DIA - Diamonds Trust- We shorted the financial geared Dow on 7/10, which is breaking down across durations.
EWJ - iShares Japan -We're short the Japanese equity market via EWJ on 5/20. We view Japan as something of a Ponzi Economy -with a population maintaining very high savings rate whose nest eggs allow the government to borrow at ultra low interest levels in order to execute stimulus programs designed to encourage people to save less. This cycle of internal public debt accumulation (now hovering at close to 200% of GDP) is anchored to a vicious demographic curve that leaves the Japanese economy in the long-term position of a man treading water with a bowling ball in his hands.
XLY - SPDR Consumer Discretionary - As Reflation morphs into inflation, the US Consumer Discretionary rally will run out of its short squeeze steam. We shorted XLY on 7/9 and again on 7/22.
SHY- iShares 1-3 Year Treasury Bonds- If you pull up a three year chart of 2-Year Treasuries you'll see the massive macro Trend of interest rates starting to move in the opposite direction. We call this chart the "Queen Mary" and its new-found positive slope means that America's cost of capital will start to go up, implying that access to capital will tighten. Yields are going to continue to make higher-highs and higher lows until consensus gets realistic.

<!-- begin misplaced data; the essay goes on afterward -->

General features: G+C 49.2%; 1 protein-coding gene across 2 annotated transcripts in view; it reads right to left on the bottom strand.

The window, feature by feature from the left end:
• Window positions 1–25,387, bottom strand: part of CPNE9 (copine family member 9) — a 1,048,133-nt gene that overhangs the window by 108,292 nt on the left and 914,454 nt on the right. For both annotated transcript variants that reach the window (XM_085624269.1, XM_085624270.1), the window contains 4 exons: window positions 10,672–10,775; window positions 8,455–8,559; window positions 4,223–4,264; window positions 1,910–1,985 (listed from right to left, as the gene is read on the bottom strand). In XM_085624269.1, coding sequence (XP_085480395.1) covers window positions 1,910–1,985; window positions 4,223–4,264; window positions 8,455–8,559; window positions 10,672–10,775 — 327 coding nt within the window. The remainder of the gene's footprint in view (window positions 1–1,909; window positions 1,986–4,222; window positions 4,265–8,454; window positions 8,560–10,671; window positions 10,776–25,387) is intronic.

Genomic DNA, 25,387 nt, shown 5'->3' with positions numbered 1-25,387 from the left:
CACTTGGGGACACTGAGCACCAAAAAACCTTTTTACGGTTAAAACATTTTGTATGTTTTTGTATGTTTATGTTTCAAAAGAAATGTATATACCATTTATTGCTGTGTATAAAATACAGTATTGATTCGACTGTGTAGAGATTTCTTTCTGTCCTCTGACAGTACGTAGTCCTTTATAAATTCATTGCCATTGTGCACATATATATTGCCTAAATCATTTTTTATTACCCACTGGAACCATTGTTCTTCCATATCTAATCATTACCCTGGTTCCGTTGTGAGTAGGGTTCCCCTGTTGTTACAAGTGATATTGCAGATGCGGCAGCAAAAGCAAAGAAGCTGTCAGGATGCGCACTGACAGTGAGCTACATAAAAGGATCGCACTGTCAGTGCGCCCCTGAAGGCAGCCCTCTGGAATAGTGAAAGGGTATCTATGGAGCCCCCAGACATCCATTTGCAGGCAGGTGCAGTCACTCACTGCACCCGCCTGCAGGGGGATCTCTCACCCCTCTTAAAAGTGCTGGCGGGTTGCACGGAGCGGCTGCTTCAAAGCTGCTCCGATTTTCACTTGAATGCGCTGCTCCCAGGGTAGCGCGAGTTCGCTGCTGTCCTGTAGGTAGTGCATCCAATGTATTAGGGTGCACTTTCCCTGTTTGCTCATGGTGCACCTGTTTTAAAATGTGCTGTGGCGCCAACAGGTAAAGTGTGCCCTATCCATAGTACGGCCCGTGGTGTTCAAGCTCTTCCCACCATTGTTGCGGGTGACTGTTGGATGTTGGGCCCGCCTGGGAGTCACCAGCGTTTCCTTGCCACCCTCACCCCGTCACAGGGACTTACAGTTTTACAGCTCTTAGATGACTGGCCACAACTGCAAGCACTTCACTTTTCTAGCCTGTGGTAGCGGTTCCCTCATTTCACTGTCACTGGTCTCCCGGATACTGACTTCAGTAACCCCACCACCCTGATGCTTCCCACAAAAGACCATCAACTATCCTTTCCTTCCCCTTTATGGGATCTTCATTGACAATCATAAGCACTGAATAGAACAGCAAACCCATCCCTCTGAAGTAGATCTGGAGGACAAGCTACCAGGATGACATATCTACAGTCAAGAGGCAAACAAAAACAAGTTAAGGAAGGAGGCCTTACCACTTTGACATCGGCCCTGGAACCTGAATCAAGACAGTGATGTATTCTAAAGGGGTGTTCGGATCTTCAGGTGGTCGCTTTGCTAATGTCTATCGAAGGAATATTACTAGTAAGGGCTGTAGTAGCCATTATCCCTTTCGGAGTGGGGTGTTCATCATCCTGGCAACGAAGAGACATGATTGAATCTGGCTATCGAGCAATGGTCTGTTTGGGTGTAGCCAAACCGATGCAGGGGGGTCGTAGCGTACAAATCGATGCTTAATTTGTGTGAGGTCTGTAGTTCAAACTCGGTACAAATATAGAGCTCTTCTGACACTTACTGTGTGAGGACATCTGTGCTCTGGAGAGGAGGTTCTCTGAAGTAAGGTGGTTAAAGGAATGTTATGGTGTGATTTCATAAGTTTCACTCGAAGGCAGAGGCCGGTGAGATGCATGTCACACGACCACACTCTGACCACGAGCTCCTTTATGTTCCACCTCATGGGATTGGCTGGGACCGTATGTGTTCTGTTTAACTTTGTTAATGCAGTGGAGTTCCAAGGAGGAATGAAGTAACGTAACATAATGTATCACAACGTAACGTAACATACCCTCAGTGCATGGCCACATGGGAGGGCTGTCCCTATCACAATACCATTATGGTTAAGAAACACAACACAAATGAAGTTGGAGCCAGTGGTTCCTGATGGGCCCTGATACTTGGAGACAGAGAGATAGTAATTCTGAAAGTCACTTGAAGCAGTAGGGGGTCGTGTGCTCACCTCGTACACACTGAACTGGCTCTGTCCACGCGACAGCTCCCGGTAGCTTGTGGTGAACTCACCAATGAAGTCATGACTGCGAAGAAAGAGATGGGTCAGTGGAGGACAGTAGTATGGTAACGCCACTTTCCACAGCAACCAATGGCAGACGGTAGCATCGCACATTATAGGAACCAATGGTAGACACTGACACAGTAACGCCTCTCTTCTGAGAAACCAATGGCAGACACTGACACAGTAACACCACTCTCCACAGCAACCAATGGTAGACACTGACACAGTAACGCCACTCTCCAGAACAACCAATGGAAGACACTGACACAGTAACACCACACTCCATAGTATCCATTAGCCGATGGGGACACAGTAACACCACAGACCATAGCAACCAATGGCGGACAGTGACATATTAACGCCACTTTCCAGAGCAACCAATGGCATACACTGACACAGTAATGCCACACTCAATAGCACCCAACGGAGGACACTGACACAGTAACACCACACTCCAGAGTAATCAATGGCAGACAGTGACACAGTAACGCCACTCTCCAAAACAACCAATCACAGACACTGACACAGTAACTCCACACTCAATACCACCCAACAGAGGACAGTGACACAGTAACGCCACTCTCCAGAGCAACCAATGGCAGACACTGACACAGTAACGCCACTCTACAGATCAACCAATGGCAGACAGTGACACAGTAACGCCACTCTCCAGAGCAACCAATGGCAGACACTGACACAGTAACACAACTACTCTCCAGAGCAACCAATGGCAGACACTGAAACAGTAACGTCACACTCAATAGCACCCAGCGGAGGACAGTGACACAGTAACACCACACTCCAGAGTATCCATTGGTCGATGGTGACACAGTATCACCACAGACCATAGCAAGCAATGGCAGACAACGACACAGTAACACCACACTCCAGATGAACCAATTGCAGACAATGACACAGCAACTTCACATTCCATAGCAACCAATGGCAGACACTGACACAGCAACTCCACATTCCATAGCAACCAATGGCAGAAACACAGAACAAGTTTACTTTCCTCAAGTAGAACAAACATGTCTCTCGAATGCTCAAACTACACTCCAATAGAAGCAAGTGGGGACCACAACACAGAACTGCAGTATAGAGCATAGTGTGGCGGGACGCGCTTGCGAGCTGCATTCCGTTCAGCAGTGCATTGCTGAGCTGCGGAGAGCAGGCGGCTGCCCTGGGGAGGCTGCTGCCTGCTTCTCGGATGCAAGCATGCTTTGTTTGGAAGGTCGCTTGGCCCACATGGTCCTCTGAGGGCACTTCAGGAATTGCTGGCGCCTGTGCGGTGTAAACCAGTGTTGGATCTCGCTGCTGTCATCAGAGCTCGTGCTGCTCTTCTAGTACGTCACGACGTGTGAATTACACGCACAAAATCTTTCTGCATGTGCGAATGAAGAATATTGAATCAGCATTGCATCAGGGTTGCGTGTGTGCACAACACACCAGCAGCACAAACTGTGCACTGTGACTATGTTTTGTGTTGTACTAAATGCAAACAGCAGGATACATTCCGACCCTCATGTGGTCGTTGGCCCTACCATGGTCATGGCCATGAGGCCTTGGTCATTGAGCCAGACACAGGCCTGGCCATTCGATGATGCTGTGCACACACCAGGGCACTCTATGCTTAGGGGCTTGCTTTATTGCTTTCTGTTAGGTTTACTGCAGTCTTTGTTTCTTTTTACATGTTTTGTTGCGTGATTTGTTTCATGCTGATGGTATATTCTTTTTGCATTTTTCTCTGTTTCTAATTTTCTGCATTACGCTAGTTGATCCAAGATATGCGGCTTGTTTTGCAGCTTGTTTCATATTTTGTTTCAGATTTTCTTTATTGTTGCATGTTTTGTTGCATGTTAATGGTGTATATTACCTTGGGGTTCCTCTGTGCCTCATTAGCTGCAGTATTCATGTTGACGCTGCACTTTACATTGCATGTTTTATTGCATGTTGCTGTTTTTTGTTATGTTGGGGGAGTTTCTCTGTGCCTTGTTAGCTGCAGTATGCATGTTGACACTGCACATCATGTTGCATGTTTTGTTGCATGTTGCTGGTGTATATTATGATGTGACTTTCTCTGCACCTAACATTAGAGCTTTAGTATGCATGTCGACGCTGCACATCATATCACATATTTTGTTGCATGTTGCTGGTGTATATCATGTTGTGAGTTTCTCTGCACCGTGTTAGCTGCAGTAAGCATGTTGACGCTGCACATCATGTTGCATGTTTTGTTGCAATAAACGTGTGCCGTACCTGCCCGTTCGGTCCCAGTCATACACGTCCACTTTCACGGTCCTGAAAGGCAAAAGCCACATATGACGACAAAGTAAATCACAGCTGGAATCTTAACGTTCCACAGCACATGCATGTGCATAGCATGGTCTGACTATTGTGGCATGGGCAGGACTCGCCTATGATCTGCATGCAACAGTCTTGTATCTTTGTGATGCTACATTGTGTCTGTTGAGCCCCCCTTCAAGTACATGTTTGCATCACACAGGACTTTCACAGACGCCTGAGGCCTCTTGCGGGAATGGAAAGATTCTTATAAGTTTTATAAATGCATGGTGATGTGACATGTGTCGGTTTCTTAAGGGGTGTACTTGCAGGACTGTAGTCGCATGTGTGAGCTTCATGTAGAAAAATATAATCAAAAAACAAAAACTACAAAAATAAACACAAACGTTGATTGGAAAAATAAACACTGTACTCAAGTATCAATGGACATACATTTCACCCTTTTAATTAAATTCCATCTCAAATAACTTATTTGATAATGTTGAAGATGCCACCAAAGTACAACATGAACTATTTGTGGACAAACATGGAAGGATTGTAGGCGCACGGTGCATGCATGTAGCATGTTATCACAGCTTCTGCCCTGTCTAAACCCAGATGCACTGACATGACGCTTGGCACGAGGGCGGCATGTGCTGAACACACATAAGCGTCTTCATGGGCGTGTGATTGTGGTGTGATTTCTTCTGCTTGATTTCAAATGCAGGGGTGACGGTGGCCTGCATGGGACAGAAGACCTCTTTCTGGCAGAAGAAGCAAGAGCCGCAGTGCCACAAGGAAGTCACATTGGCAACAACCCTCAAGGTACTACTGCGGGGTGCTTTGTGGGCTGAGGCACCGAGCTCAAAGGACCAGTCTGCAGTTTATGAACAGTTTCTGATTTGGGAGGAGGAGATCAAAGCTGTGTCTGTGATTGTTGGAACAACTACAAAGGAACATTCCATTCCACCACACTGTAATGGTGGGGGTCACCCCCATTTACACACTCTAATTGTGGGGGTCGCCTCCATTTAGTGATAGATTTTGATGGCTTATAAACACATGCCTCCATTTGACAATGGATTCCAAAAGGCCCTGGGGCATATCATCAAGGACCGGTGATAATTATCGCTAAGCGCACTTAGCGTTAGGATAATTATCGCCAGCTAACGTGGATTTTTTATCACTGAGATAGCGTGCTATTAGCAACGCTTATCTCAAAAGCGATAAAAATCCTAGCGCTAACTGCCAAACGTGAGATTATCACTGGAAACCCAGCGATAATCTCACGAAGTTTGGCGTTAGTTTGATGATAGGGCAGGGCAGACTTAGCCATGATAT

"The pressure not to lose has been replaced by the pressure not to miss out."
As they were hitting new intermediate term highs, I shorted the financials yesterday via the XLF at $12.62/share.
Howard Penney will walk through the bottoms up earnings expectations embedded in Q3/Q4 for the Financials in another note. Here are a few things to consider as to why my macro models flashed sell:
- Spread – the yield curve’s spread is within 3 basis points of being as wide as it has ever been. Ever is a long time, and lending spreads can easily compress if the US Federal Reserve ever opts for sobriety in their analysis of Q4 inflation.
- Range – with GS and JPM earnings out of the way, the Financials look to be setting up to trade in a proactively predictable range. This will provide opportunities to tactically short the group on up days, and cover it on down days (my new range for the XLF is $11.56-$12.71; see chart below).
- Duration – as shown in the chart below, the long term TAIL for the Financials remains broken. Unlike the unlevered factors embedded in the Nasdaq, the financials need leverage and a socialized yield curve to earn a return on capital – so this makes sense.